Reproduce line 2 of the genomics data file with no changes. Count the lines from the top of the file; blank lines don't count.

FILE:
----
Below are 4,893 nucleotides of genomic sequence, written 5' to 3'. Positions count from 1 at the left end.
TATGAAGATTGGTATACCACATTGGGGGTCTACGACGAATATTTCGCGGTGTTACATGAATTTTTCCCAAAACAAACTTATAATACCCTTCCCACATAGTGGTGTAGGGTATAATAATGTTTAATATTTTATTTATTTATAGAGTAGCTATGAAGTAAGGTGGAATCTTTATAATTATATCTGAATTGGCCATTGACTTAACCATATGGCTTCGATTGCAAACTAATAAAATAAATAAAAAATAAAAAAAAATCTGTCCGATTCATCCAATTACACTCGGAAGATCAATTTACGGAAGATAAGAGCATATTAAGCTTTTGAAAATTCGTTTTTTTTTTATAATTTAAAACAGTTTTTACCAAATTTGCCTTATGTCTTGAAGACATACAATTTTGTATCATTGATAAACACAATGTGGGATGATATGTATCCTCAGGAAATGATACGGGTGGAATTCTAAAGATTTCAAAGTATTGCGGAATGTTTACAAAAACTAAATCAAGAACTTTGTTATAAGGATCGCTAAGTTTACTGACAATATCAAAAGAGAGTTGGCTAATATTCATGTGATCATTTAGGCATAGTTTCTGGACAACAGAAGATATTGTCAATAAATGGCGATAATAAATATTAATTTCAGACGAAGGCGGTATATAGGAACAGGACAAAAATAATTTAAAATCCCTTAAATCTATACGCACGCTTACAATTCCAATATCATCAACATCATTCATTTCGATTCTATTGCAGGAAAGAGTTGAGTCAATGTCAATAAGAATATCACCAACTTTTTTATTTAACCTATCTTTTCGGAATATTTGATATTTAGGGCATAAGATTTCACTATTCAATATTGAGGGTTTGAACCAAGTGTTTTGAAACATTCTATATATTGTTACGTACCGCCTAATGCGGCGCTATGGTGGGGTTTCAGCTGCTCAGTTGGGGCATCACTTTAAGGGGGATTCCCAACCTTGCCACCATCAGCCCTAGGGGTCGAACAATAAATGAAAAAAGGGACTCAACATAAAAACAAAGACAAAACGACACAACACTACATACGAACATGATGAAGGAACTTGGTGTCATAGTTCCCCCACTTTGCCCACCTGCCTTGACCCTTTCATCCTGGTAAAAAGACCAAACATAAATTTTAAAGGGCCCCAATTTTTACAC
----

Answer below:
TATGAAGATTGGTATACCACATTGGGGGTCTACGACGAATATTTCGCGGTGTTACATGAATTTTTCCCAAAACAAACTTATAATACCCTTCCCACATAGTGGTGTAGGGTATAATAATGTTTAATATTTTATTTATTTATAGAGTAGCTATGAAGTAAGGTGGAATCTTTATAATTATATCTGAATTGGCCATTGACTTAACCATATGGCTTCGATTGCAAACTAATAAAATAAATAAAAAATAAAAAAAAATCTGTCCGATTCATCCAATTACACTCGGAAGATCAATTTACGGAAGATAAGAGCATATTAAGCTTTTGAAAATTCGTTTTTTTTTTATAATTTAAAACAGTTTTTACCAAATTTGCCTTATGTCTTGAAGACATACAATTTTGTATCATTGATAAACACAATGTGGGATGATATGTATCCTCAGGAAATGATACGGGTGGAATTCTAAAGATTTCAAAGTATTGCGGAATGTTTACAAAAACTAAATCAAGAACTTTGTTATAAGGATCGCTAAGTTTACTGACAATATCAAAAGAGAGTTGGCTAATATTCATGTGATCATTTAGGCATAGTTTCTGGACAACAGAAGATATTGTCAATAAATGGCGATAATAAATATTAATTTCAGACGAAGGCGGTATATAGGAACAGGACAAAAATAATTTAAAATCCCTTAAATCTATACGCACGCTTACAATTCCAATATCATCAACATCATTCATTTCGATTCTATTGCAGGAAAGAGTTGAGTCAATGTCAATAAGAATATCACCAACTTTTTTATTTAACCTATCTTTTCGGAATATTTGATATTTAGGGCATAAGATTTCACTATTCAATATTGAGGGTTTGAACCAAGTGTTTTGAAACATTCTATATATTGTTACGTACCGCCTAATGCGGCGCTATGGTGGGGTTTCAGCTGCTCAGTTGGGGCATCACTTTAAGGGGGATTCCCAACCTTGCCACCATCAGCCCTAGGGGTCGAACAATAAATGAAAAAAGGGACTCAACATAAAAACAAAGACAAAACGACACAACACTACATACGAACATGATGAAGGAACTTGGTGTCATAGTTCCCCCACTTTGCCCACCTGCCTTGACCCTTTCATCCTGGTAAAAAGACCAAACATAAATTTTAAAGGGCCCCAATTTTTACAC